How real could this event possibly be?

Andy Baker

Last spring, after a friend suggested that I apply to the Durham Warriors Survival Challenge, I found myself scouring this web site to get a sense for what the DWSC was all about. As a Survivor blogger and SuperFan, someone who has longed to play the real game for years, I asked myself a question that I imagine most applicants do: How real could this event possibly be? Sure, the challenges looked cool, and I was intrigued that former Survivor players actually participated in the game, but c’mon, I thought, it’s only four days, it’s on a farm, and it’s for charity. It’ll be a camping trip, only with Tribal Councils.

How wrong I was.

What transpired in Maine last summer WAS Survivor. Blindsides and betrayals, hidden immunity idols stolen and shared, relationships forged and alliances shattered: the DWSC had all of it. I’ve been writing about Survivor for years, I’ve talked to a ton of players about their experiences in the game, and I can say with all sincerity that what Bob Crowley has created on his farm in Durham is as close as one can get to being on an island with Jeff Probst.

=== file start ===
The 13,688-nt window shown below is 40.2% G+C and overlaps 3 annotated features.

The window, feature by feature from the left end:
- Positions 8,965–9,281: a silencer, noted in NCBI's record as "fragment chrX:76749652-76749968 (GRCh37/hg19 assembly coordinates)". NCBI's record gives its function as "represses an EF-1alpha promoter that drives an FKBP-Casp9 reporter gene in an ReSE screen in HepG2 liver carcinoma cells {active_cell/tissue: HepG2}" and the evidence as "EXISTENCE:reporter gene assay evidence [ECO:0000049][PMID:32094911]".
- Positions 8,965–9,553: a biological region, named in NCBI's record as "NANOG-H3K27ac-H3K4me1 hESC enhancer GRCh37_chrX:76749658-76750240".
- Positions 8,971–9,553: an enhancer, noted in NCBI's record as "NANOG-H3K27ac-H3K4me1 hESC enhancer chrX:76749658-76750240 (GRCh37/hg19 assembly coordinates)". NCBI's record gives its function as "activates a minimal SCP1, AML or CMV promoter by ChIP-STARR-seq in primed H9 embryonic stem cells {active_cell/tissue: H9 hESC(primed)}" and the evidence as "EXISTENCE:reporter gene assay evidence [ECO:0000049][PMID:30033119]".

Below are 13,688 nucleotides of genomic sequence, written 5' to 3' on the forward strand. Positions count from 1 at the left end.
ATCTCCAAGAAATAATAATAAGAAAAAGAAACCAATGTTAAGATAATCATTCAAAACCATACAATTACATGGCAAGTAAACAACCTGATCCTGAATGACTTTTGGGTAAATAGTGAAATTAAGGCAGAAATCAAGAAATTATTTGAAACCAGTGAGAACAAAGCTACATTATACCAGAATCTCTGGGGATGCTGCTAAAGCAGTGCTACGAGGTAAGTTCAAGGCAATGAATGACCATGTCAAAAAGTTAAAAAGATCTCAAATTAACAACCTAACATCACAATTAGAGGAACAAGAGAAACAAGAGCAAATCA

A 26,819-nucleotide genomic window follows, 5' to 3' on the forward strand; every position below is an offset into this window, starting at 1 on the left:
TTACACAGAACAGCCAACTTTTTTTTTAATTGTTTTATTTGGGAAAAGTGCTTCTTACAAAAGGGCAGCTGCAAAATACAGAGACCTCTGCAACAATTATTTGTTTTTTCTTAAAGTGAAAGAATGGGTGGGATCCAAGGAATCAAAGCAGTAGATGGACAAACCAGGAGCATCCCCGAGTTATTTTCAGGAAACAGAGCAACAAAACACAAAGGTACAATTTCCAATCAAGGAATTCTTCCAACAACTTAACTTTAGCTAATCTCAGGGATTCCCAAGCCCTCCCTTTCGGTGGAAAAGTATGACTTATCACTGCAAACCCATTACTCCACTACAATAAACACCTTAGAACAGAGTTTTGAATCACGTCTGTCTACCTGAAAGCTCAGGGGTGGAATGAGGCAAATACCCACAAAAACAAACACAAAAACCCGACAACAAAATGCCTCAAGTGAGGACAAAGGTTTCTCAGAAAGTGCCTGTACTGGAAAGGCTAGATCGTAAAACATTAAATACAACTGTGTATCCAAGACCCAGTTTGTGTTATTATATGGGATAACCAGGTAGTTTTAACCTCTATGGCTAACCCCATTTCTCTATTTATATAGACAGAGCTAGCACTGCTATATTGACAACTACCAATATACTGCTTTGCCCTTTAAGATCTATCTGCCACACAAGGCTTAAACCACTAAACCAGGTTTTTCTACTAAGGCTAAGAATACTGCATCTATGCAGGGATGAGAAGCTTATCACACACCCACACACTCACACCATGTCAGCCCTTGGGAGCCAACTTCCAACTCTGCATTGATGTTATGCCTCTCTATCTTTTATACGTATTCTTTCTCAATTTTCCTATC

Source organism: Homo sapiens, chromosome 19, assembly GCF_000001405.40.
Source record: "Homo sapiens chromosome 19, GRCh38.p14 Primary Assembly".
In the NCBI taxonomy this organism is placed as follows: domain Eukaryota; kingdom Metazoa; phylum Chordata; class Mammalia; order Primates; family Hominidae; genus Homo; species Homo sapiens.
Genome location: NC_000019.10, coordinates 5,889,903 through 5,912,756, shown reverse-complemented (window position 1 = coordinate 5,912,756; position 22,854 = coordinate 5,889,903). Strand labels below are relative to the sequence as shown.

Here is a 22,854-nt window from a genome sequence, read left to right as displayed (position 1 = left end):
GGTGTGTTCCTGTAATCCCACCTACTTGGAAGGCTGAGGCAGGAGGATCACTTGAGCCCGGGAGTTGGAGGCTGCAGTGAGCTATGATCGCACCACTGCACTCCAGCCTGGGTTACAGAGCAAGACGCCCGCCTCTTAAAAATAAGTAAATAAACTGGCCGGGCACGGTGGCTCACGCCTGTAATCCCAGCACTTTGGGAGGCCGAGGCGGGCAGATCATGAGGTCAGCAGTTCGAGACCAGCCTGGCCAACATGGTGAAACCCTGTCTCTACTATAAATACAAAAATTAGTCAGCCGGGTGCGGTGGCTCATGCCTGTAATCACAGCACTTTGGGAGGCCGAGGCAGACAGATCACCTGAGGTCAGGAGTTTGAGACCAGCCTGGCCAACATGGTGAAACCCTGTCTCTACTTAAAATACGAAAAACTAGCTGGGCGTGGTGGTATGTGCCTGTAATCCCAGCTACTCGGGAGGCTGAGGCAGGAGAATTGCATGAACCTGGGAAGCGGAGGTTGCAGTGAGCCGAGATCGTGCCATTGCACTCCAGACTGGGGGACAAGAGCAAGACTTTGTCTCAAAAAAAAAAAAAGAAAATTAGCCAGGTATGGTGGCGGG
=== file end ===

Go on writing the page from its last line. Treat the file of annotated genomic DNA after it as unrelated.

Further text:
An example: After my strongest ally played an idol to keep me in the game, I had a few moments back at camp to talk strategy with her. Knowing that time was short — there were only seven of us left in the game at that point — we walked off into the woods to examine our endgame options. As we conspired in hushed whispers, I looked up and noticed that a camera was recording our conversation from only five feet away. In that moment, it hit me: I was playing Survivor. Not a facsimile — the real thing.

You will be hungry. You will be tired. You will be paranoid.

And you will love every minute of it. Because it’ s real.

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